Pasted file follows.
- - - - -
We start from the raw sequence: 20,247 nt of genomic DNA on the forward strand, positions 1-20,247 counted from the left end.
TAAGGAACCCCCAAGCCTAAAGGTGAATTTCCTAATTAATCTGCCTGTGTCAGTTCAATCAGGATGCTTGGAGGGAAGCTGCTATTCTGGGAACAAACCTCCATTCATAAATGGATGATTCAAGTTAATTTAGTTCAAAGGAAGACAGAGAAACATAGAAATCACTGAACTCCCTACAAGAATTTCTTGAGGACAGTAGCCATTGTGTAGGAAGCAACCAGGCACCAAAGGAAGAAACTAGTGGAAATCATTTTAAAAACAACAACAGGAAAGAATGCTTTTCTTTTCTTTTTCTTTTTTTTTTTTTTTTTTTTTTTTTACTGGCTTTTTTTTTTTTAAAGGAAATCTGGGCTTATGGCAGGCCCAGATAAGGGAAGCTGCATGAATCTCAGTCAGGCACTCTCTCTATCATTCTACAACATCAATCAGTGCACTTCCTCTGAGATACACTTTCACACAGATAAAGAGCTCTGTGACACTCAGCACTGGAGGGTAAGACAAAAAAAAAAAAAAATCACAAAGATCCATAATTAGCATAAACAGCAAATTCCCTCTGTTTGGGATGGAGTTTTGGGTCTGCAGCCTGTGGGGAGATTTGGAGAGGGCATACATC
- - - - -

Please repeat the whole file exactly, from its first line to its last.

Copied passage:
We start from the raw sequence: 20,247 nt of genomic DNA on the forward strand, positions 1-20,247 counted from the left end.
TAAGGAACCCCCAAGCCTAAAGGTGAATTTCCTAATTAATCTGCCTGTGTCAGTTCAATCAGGATGCTTGGAGGGAAGCTGCTATTCTGGGAACAAACCTCCATTCATAAATGGATGATTCAAGTTAATTTAGTTCAAAGGAAGACAGAGAAACATAGAAATCACTGAACTCCCTACAAGAATTTCTTGAGGACAGTAGCCATTGTGTAGGAAGCAACCAGGCACCAAAGGAAGAAACTAGTGGAAATCATTTTAAAAACAACAACAGGAAAGAATGCTTTTCTTTTCTTTTTCTTTTTTTTTTTTTTTTTTTTTTTTTACTGGCTTTTTTTTTTTTAAAGGAAATCTGGGCTTATGGCAGGCCCAGATAAGGGAAGCTGCATGAATCTCAGTCAGGCACTCTCTCTATCATTCTACAACATCAATCAGTGCACTTCCTCTGAGATACACTTTCACACAGATAAAGAGCTCTGTGACACTCAGCACTGGAGGGTAAGACAAAAAAAAAAAAAAATCACAAAGATCCATAATTAGCATAAACAGCAAATTCCCTCTGTTTGGGATGGAGTTTTGGGTCTGCAGCCTGTGGGGAGATTTGGAGAGGGCATACATC